On the market, retail, it's about $800.
♪ ♪ My great-grandmother lived in Hawaii at the turn of the last century, and when she came back, she brought the coral necklace, and my mother had it restrung with the other beads.
Well, you've probably heard on the "Roadshow" a lot of times, things aren't meant to be cleaned.
This could be cleaned.
Okay, I wasn't sure.
The enamelwork is nice quality, it's just dirty.
And it dates to about 1900 to 1920.
Okay, I got it in about 2000.
And what'd you pay for it?
$20, I think.
$20, well, that's a good deal.
'Cause I think at auction today, this would make about $150 to $250.
It's terrific, really nice.
Not terrific enough to get on TV, but still terrific.
MAN: I lived in New York from 1979 to 1985.
I worked construction, I'd gone to art school.
One of my friends that I worked with, Chris Sedlmayr, Jean-Michel Basquiat used to work for him as a helper.
Chris and I, and another gentleman, were business partners.
And one Christmas, he gave me this as a Christmas present.
It's quite a nice gift.
It's an early piece from, I think, 1979.
You brought with you a letter.
What does the letter tell us?
The letter is from my business partner, who gifted me the drawing for Christmas.
Gives the history of when it was drawn in his loft, when he gave it to me, and then he also had to sell some of the drawings, which Jean-Michel later returned to his loft and signed them because he heard he was looking to sell them.
Well, as I said at the onset, what an amazing thing to have.
Jean-Michel Basquiat, born 1960, tragically died in 1988.
Here we are in September of 2017, and as for now, at a little over $110 million, the most expensive work by an American artist ever sold at auction is by Basquiat.
This is an oil stick on paper.
We know that he is an artist who was largely self-taught, had artistic predilections as a young man, ran away from home, had parents who were of Puerto Rican and Haitian descent.
He was somebody who by the early 1980s had a career that really took off.
He was in the circles of artists such as Julian Schnabel, Keith Haring, Andy Warhol.
His brief association with Madonna made him quite famous, as well.
Basquiat's work is fraught with signs and symbols.
And, depending upon the works, undertones that speak of class, race, social upheaval.
Often figural, but not always, often accompanied by words that can take on many different meanings.
The crown that we see there in the upper right appears in many of his works.
We believe that this is a genuine work by Basquiat.
That the committee that makes the official pronouncements-- or did-- has disbanded makes it somewhat problematic relative to being 100% certain that it's an authentic oil stick drawing on paper.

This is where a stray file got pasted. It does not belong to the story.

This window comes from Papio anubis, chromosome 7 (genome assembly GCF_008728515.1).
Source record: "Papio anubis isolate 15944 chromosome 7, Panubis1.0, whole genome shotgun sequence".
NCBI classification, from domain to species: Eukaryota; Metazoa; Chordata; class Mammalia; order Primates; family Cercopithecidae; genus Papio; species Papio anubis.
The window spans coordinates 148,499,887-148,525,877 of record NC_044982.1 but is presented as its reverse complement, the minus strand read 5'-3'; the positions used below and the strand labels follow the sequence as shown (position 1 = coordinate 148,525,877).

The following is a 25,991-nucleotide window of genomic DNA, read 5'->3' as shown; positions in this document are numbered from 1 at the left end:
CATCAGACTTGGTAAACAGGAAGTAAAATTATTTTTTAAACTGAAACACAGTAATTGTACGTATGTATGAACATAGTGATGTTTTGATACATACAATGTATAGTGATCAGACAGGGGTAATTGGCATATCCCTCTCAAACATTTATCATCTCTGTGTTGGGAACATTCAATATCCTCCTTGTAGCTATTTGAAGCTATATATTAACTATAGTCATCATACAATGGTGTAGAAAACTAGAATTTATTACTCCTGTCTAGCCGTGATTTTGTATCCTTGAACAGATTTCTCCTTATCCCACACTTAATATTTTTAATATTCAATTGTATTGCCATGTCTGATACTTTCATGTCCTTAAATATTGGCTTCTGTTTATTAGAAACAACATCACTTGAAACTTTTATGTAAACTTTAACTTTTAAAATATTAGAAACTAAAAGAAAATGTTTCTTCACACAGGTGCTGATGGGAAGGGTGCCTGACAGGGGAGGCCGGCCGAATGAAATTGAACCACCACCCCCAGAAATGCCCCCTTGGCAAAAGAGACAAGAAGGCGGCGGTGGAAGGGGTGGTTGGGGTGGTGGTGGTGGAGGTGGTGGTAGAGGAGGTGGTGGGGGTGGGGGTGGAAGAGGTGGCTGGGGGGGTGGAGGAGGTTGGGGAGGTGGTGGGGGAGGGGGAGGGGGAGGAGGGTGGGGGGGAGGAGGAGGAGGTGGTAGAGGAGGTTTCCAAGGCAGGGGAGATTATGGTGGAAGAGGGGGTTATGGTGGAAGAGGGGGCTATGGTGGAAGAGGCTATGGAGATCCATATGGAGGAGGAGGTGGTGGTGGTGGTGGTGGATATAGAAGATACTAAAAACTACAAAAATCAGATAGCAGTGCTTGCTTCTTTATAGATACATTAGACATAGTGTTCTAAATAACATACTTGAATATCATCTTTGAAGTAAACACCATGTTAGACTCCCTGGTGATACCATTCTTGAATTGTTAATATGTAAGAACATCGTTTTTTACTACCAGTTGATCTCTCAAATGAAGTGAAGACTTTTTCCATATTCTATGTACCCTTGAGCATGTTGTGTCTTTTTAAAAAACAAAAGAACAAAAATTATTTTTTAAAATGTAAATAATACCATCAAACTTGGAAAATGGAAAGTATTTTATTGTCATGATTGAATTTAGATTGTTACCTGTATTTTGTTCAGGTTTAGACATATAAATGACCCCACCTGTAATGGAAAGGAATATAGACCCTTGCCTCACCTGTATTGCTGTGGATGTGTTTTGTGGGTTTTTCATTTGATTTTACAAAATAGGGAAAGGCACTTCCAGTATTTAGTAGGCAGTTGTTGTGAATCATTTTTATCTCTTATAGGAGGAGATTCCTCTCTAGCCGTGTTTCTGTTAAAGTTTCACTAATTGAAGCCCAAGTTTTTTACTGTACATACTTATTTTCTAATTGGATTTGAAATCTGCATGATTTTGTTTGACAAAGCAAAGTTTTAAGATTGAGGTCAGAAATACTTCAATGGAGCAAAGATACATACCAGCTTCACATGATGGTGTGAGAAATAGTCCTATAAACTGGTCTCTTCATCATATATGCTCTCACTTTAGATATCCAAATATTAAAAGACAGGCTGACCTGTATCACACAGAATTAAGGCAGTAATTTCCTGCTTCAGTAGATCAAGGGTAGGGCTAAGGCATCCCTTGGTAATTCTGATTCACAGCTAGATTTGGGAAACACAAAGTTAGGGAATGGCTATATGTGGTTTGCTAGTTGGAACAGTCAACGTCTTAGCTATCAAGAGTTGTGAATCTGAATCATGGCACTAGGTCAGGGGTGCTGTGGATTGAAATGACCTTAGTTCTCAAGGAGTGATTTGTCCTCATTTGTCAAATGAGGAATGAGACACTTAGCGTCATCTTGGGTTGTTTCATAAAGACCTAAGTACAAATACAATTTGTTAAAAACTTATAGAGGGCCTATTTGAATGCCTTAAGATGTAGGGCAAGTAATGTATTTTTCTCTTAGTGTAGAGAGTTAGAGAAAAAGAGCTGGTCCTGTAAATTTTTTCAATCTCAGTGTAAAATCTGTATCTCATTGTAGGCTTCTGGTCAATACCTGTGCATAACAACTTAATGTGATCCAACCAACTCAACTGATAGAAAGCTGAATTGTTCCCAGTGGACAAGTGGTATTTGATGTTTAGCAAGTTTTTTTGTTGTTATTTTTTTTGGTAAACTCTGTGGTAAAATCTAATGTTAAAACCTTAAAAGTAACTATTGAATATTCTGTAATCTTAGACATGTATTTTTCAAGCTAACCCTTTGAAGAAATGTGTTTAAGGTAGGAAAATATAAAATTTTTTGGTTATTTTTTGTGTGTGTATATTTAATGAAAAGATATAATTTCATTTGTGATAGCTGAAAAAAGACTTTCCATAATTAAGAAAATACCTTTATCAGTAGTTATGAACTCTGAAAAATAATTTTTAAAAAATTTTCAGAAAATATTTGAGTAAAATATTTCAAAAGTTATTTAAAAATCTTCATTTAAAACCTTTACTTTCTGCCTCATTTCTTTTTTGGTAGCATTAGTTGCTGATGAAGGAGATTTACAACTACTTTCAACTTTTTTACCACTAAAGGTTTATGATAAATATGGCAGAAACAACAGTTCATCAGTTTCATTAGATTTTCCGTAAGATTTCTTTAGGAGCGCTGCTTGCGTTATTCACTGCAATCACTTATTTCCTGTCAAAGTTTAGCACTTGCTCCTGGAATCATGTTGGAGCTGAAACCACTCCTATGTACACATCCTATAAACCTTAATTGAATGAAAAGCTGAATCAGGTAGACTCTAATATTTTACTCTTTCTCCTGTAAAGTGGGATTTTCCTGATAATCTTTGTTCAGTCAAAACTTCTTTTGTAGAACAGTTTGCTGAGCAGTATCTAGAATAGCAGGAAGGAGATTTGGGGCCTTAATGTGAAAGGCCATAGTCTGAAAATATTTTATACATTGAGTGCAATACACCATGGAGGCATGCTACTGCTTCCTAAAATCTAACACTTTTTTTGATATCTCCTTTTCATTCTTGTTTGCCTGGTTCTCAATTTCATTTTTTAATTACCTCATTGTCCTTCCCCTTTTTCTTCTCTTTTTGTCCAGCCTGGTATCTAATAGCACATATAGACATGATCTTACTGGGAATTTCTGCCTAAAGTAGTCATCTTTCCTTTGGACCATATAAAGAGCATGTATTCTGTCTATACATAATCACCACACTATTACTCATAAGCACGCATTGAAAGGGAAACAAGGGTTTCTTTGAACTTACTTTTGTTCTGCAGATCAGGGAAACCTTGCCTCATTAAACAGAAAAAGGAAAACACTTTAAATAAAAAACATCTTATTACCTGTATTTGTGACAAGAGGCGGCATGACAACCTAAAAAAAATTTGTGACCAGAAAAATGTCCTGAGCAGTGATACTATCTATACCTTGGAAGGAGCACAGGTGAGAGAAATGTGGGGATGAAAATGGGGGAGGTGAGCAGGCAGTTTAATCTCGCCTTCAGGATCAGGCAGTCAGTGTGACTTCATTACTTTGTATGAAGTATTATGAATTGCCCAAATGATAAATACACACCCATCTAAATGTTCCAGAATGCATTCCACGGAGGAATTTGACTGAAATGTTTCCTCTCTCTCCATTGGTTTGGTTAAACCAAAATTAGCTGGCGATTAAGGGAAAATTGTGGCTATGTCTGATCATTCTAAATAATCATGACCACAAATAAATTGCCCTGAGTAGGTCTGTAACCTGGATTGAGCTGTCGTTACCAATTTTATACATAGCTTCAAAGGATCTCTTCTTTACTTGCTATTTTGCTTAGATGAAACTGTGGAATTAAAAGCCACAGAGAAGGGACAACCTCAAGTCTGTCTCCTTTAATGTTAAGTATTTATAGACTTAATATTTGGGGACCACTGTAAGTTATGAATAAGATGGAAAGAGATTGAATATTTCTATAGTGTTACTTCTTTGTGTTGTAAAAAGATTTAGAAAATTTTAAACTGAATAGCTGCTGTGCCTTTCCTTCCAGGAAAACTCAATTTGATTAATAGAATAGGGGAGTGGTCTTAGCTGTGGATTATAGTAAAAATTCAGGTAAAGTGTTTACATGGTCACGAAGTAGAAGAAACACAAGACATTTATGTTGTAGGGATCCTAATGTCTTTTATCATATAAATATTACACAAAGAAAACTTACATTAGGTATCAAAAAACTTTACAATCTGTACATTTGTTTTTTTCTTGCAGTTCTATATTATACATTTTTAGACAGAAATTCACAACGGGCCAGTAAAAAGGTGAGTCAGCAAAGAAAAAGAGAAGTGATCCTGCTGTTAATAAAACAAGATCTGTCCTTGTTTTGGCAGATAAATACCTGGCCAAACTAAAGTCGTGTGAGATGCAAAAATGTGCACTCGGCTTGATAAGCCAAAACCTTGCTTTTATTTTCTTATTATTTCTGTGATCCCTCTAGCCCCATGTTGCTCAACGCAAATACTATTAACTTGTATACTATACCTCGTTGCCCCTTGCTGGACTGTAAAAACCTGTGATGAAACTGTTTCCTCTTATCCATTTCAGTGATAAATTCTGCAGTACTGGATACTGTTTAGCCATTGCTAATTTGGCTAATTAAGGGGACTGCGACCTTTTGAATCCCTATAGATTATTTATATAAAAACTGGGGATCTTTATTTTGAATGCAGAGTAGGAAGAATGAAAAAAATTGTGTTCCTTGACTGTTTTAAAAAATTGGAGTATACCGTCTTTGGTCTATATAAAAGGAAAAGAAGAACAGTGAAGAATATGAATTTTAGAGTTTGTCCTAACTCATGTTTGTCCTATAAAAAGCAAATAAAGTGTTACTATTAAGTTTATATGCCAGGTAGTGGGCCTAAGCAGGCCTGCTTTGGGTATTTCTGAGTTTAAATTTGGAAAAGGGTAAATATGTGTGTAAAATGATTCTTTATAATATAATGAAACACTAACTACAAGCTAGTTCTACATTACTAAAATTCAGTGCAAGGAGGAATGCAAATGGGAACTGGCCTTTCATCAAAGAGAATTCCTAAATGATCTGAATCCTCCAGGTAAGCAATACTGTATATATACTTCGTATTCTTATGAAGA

We think today, in 2017, on the supposition that the work is genuine, I would insure the work for $400,000.
But it's not... we won't sell it, we'll keep it.
PEÑA: This is part four I found this at Brimfield about a year ago.
So tell me right off the bat, how much did you pay for it?
The man I purchased it from said that that's what he paid for it at auction, and he just wanted rid of it.
Well, let's talk about what it is.
A lot of people would call it a jug or a pitcher, but I would call it a wine ewer.
And at the time it was made, the Italian Renaissance was very much part of the modern taste.
Even for a house like this one we're in right now, the big houses of Newport, they loved the Italian Renaissance style.
And so they bought pieces of the actual Italian Renaissance that you can see in some of the great Newport mansions.
And they also bought things that kind of looked in that style.
But this would have been very popular.
I'm talking about the late 19th century.
The 1870s was kind of a high point of what we call Renaissance Revivalism.
And a number of potters made things that spoke to that style, including the English potter Copeland.
Now, when we talk about English majolica-- and this is a great example of that, majolica referring to the colors, the glazes on it-- there are a number of makers that come to mind, the best-known being Minton and also Wedgwood, made...
These two big firms made great majolica.
But Copeland were a slightly smaller firm, but very respectable.
And they made, in my opinion, some of the best majolica that was made in England.
The quality of the modeling is superb.
And I looked it over, and I think it's in perfect condition.
Which is unusual for something of this age and fragility, so I think you did great.
It's not a hugely valuable thing, but I'm going to say, in a good auction, this is going to bring four or five times what you paid, but let's put it in an antiques shop, in a retail setting like you bought it.
I think it's $700 in a good antique shop.
Very nice thing.
PEÑA: Thanks for watching.
Tune in again for another great episode of "Antiques Roadshow Recut."